There are only a few traffic lights for all of Mumbai. Road signs in the metropolis are minimal. Outside the city, you may notice signs. On them is written either information from the road services (for example, who owns the highway and when it will be closed), or admonitions to the soul. It is hard for a European to understand how instead of direction or mileage signs a sign can say something like “May prudence accompany your destiny.” That’s what India is all about. The closest thing to our ideas of social advertising was a hand-drawn poster that read, “Speed is a knife that cuts through life.”

Every road crossing for a pedestrian is a battle with death. In other countries, drivers may not pass people on foot, but still detour around them. In India, motorists and scooter riders barge right at you. You have to rely on your reaction and luck. Sidewalks are provided in selected places in cities. Mostly everyone walks by the side of the road. We, who are not used to this, used to jump at every signal while walking. And hitting the horn there, as has already been said, is very common.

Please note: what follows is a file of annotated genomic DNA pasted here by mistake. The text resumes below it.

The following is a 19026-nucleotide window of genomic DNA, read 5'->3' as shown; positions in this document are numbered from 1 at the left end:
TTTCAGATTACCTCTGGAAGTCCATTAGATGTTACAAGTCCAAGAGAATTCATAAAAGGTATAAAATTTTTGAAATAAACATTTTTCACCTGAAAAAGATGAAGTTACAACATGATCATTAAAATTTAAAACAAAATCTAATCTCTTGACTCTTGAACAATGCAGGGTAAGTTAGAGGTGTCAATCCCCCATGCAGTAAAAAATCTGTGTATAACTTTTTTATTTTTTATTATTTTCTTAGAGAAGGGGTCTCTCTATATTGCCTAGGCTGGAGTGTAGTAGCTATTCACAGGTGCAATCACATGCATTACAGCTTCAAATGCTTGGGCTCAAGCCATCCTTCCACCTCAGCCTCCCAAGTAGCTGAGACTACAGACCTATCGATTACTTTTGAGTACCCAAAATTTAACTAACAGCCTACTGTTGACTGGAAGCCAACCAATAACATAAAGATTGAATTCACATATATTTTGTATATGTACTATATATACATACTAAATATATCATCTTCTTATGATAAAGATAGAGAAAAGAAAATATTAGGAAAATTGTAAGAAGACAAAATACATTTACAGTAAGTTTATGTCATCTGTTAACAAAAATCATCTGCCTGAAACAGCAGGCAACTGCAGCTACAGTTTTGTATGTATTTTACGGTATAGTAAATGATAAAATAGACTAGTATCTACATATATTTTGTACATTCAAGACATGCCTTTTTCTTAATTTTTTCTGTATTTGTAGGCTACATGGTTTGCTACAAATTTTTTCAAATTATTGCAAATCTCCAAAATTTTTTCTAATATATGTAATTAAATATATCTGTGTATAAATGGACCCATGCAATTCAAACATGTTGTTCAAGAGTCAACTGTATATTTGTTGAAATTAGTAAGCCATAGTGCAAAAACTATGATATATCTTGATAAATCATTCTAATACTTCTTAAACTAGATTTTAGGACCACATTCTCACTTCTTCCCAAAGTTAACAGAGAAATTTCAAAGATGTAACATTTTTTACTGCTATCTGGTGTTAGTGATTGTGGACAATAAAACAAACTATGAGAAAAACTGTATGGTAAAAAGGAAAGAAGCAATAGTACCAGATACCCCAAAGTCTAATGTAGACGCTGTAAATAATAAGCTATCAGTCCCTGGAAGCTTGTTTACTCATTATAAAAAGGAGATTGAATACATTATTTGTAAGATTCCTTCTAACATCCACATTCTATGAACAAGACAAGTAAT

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Riding in public transport is an ordeal. It is terribly hot in the cars. Very few of them have air conditioners. More often they are replaced by small fans directed at the driver. Therefore, people often choose tuk-tuks (motor rickshaws) as a means of transportation. Mopeds there move in the general flow and just as chaotic. There are practically no bicycles, but motor transport is common, if only because in some corners of the cities otherwise impossible to get. This is another peculiarity of the country: old cities remain authentic after many centuries. They are simply not rebuilt. There were narrow streets a thousand years ago – so they remain so now. There are whole cities that are impossible to drive into because of their size.